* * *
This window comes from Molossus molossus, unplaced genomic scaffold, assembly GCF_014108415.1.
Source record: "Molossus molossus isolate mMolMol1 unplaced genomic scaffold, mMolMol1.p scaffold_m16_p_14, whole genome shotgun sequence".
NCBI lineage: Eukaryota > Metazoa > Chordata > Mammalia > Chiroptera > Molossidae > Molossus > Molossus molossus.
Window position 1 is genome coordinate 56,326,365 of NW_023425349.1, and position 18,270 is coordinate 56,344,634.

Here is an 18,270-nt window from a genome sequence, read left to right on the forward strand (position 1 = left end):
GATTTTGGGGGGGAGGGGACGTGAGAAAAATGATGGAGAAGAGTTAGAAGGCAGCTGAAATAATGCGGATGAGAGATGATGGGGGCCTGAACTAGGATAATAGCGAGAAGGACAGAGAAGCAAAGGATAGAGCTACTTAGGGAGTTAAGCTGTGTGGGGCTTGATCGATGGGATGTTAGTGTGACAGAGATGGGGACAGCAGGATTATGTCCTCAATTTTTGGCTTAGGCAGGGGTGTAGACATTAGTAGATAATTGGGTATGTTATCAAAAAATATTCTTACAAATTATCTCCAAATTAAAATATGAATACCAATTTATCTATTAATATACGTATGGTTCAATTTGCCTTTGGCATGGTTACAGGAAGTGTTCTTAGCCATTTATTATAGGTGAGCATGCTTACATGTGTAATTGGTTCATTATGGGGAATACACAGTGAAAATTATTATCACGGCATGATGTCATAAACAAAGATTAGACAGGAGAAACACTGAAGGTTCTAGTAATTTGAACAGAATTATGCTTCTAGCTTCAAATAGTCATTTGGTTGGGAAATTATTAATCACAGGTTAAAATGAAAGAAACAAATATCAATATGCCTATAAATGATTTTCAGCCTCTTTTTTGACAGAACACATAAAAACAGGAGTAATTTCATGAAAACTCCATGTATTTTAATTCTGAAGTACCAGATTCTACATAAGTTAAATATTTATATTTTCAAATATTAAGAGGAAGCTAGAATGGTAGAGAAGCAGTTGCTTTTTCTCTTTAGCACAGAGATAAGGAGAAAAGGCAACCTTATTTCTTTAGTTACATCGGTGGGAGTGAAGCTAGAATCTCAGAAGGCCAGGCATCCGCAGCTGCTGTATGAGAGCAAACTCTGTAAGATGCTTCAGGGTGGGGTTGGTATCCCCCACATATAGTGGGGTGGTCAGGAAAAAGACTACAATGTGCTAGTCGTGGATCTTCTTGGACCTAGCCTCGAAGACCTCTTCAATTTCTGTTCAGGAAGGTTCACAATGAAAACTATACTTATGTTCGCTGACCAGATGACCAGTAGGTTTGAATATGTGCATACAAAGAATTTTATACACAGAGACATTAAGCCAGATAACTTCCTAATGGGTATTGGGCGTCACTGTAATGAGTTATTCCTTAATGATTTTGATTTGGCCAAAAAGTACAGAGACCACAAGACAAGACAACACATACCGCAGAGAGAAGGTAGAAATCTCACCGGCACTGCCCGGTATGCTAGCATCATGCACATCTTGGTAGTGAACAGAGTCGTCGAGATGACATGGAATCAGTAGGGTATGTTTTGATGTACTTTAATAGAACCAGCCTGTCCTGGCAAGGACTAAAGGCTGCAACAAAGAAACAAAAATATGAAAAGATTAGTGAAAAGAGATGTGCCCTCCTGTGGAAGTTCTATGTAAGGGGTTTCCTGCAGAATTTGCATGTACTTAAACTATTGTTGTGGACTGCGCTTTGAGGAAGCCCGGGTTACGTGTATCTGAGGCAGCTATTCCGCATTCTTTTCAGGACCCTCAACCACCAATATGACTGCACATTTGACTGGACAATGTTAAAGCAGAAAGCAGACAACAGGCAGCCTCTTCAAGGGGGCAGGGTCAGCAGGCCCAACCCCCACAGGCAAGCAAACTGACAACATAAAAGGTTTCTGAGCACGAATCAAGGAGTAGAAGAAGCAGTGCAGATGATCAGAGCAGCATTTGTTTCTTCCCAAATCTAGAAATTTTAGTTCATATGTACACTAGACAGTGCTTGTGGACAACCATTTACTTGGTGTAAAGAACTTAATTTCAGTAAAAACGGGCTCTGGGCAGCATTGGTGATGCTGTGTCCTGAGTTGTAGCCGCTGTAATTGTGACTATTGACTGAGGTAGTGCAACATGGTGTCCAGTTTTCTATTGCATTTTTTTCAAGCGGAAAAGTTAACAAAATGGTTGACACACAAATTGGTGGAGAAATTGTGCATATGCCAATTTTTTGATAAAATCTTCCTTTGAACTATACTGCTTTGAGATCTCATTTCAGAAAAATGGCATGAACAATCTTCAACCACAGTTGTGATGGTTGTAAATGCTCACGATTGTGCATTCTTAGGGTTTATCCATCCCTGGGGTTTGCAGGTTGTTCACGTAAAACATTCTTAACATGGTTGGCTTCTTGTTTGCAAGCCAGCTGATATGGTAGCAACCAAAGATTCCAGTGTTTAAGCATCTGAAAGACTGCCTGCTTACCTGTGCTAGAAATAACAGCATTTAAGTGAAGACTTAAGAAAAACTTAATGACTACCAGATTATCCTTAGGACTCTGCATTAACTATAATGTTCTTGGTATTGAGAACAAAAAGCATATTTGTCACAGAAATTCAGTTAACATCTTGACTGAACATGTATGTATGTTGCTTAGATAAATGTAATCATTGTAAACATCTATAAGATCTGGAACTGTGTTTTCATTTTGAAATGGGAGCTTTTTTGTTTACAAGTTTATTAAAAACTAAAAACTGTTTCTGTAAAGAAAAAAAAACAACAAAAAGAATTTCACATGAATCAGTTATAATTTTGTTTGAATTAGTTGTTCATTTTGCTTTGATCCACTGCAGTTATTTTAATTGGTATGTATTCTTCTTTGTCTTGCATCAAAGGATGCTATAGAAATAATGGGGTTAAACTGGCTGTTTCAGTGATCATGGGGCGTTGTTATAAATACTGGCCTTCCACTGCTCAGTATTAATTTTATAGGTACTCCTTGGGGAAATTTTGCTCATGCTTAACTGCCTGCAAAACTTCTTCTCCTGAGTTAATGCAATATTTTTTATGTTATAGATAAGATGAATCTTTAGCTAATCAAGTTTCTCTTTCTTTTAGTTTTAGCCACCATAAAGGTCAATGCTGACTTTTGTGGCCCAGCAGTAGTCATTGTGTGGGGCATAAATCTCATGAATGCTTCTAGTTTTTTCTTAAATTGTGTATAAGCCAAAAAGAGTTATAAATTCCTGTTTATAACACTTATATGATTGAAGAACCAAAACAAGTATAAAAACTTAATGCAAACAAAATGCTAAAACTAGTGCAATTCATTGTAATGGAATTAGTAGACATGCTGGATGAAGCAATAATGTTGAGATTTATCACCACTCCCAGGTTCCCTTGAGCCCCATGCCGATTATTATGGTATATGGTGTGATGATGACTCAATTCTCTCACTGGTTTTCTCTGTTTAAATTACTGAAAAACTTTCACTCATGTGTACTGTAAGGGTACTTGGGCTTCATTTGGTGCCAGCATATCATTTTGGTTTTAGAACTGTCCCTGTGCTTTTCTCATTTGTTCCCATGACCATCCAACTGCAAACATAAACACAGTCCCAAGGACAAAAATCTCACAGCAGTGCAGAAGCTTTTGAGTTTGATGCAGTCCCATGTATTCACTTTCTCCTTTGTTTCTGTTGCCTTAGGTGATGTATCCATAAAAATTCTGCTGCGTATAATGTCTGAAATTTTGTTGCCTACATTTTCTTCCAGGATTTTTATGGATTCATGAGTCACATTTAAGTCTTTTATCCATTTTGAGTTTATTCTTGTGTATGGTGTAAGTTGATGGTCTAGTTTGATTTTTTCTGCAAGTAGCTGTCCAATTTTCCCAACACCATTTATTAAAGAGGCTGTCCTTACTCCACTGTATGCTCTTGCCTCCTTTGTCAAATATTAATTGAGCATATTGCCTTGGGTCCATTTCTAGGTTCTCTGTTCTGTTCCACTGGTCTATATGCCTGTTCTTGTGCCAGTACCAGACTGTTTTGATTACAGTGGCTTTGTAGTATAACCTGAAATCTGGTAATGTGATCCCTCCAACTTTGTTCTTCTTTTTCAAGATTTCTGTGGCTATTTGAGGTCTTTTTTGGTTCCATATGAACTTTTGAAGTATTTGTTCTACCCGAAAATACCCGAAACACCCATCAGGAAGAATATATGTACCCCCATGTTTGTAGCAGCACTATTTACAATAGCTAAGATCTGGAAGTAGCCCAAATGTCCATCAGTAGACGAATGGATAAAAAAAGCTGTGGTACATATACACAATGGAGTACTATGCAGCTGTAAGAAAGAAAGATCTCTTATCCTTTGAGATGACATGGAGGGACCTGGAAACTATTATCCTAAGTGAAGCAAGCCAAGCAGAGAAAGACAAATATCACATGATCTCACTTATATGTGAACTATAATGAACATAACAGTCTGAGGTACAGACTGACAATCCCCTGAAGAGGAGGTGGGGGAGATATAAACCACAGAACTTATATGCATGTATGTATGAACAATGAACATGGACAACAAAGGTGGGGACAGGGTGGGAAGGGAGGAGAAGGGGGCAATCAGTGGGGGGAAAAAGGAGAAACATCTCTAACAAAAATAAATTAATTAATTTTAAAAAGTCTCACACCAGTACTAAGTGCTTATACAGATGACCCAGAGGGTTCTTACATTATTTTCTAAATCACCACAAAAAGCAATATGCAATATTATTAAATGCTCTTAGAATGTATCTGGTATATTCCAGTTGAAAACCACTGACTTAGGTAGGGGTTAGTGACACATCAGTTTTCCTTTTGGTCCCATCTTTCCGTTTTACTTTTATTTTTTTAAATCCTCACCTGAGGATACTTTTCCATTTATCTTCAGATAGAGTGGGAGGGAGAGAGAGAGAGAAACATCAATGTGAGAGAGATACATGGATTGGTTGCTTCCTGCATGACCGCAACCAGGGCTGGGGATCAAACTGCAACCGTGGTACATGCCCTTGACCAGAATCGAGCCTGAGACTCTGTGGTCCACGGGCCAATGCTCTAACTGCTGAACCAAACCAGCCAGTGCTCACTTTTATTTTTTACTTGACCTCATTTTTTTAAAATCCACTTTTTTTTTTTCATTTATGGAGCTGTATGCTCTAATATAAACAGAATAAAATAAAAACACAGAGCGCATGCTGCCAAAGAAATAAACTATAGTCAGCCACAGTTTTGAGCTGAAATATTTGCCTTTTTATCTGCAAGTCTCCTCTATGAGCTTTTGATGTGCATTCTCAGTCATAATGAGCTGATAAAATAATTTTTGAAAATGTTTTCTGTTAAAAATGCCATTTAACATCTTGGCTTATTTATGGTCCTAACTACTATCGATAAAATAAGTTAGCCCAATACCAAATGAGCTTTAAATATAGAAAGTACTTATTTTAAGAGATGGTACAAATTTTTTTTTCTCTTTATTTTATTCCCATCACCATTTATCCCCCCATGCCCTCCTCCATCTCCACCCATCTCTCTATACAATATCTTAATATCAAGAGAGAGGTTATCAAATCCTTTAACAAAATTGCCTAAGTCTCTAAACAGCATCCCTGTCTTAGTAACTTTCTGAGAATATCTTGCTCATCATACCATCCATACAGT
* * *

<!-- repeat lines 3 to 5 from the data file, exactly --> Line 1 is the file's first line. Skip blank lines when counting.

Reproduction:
NCBI lineage: Eukaryota > Metazoa > Chordata > Mammalia > Chiroptera > Molossidae > Molossus > Molossus molossus.
Window position 1 is genome coordinate 56,326,365 of NW_023425349.1, and position 18,270 is coordinate 56,344,634.

Here is an 18,270-nt window from a genome sequence, read left to right on the forward strand (position 1 = left end):